The news just keeps getting worse and worse. It seems now that a Mexican businessman, who is linked to the company owning the jet that crashed and killed Jenni Rivera along with six others, has been convicted of forging aircraft records, counterfeiting government inspection stamps and drug-trafficking charges, according to Univision.
Christian E. Esquino Nuñez, who also owes millions of dollars in state and federal taxes as well as an undisclosed amount to the norteño band Los Tigres del Norte, is being investigated by Mexican authorities and authorities from the National Transportation and Safety Board (NTSB) in regards to the crash.
Mexico's Secretary of Communications and Transportation identified the plane used by Jenni Rivera as one belonging to Starwood Management, a Nevada-based company with Nuñez heading up the firm's business activities.
In 2005, the same year that there was another malfunction on the same plane that later crashed, a federal grand jury convicted Esquino Nuñez and his business partner Lance Z. Ricotta on charges of "creating false and fictitious logbooks" for six aircraft that Nuñez had purchased from the Mexican government and sold to buyers in the United States.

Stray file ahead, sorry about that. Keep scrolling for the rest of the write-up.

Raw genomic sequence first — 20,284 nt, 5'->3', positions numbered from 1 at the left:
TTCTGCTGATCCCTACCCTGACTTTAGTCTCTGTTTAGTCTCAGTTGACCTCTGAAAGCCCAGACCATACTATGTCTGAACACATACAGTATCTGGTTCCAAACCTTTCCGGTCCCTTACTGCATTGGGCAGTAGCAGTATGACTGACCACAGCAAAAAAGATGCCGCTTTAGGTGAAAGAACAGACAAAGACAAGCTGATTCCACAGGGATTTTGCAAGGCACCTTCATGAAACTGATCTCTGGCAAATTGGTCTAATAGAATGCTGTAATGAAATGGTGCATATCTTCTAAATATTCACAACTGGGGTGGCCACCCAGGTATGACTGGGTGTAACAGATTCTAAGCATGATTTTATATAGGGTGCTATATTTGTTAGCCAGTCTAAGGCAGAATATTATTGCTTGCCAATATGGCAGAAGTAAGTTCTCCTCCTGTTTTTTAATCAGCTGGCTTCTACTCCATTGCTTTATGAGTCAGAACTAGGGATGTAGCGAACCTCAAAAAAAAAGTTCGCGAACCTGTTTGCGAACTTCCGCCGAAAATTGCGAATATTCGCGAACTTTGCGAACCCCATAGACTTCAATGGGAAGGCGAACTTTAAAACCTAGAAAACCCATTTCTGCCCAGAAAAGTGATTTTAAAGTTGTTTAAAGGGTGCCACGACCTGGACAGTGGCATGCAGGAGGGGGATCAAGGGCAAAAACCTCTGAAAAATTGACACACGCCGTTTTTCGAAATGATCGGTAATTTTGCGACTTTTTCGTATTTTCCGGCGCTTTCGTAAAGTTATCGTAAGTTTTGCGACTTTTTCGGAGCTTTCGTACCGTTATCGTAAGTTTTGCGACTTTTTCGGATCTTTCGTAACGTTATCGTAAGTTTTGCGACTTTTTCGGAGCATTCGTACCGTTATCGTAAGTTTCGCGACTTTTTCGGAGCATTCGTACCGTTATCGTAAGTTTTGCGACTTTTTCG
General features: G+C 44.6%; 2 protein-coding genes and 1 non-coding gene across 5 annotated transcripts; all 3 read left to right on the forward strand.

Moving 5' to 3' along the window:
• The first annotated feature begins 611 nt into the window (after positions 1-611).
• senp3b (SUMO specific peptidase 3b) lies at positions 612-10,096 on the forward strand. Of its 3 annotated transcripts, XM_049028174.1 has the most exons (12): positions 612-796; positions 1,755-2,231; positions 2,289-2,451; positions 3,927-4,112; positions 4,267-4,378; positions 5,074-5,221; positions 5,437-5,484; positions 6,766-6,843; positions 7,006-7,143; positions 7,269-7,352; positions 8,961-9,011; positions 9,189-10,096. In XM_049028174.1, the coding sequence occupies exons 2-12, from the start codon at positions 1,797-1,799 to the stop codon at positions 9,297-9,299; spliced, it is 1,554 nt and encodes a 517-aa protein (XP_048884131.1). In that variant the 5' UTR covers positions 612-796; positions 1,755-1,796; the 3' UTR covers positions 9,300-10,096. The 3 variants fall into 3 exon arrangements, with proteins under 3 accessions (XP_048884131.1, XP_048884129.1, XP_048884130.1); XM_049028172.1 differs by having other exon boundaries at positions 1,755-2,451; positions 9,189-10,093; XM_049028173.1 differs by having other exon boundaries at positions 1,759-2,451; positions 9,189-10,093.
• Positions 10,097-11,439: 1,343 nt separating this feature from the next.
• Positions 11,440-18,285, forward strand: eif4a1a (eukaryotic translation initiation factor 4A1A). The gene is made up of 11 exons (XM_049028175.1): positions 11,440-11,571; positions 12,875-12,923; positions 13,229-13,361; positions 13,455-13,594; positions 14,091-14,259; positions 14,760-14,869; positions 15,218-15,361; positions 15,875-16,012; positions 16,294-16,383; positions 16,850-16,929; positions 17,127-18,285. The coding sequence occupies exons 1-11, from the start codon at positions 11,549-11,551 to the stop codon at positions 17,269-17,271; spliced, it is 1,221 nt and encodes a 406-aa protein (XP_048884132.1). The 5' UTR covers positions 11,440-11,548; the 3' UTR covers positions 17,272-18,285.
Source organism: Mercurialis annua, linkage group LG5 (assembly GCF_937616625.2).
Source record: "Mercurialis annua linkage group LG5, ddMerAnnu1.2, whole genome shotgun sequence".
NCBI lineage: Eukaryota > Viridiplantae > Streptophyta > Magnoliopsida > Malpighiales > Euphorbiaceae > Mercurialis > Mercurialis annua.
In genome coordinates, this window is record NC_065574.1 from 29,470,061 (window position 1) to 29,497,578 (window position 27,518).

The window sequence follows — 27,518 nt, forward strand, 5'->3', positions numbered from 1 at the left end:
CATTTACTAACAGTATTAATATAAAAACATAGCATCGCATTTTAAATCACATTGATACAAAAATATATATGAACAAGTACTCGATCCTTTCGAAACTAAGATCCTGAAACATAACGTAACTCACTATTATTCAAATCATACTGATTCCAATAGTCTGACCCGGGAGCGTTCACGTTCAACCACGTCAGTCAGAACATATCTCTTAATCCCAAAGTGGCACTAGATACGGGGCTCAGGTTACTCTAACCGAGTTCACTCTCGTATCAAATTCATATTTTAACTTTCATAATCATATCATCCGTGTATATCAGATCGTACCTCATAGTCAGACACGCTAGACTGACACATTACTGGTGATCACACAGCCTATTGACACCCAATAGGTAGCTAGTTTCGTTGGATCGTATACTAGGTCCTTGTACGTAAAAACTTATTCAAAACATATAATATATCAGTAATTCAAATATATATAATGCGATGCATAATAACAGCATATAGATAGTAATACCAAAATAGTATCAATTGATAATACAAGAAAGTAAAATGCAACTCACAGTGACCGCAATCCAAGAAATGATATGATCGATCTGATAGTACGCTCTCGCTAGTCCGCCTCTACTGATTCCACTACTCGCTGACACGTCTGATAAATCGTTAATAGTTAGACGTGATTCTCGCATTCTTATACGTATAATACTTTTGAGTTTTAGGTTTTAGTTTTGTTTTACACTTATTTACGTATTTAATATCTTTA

According to the court records, Nuñez obtained tail numbers, airport codes, pilot licenses and even counterfeit inspection stamps with the intent of forging logbooks. Because the records were used to sell the planes at significant mark-ups to buyers who thought the planes' conditions, flying records and time in flight were much better than they were.
"Forging the logbook is very dangerous given the lives of passengers at risk," said aviation expert Hector Rotundo in an interview with Univision News.
The plane used by Rivera was not cited in the lawsuit. Nuñez pleaded guilty and spent two years in prison. He was later deported to Mexico. A decade earlier, he was indicted in Florida on drug trafficking charges. He pleaded guilty in 1993 to conspiring to conceal from the IRS "the existence, source and transfer of cash," and was sentenced to five years in prison.
Though Nuñez's whereabouts are unclear at present time, his troubled past has come to light recently as he's involved in two civil lawsuits that were filed this year in federal court by two insurance companies that say he hid his felony convictions when signing policies for Starwood's aircrafts. In a weird twist, Starwood is claiming that Nuñez is not directly involved with their company.
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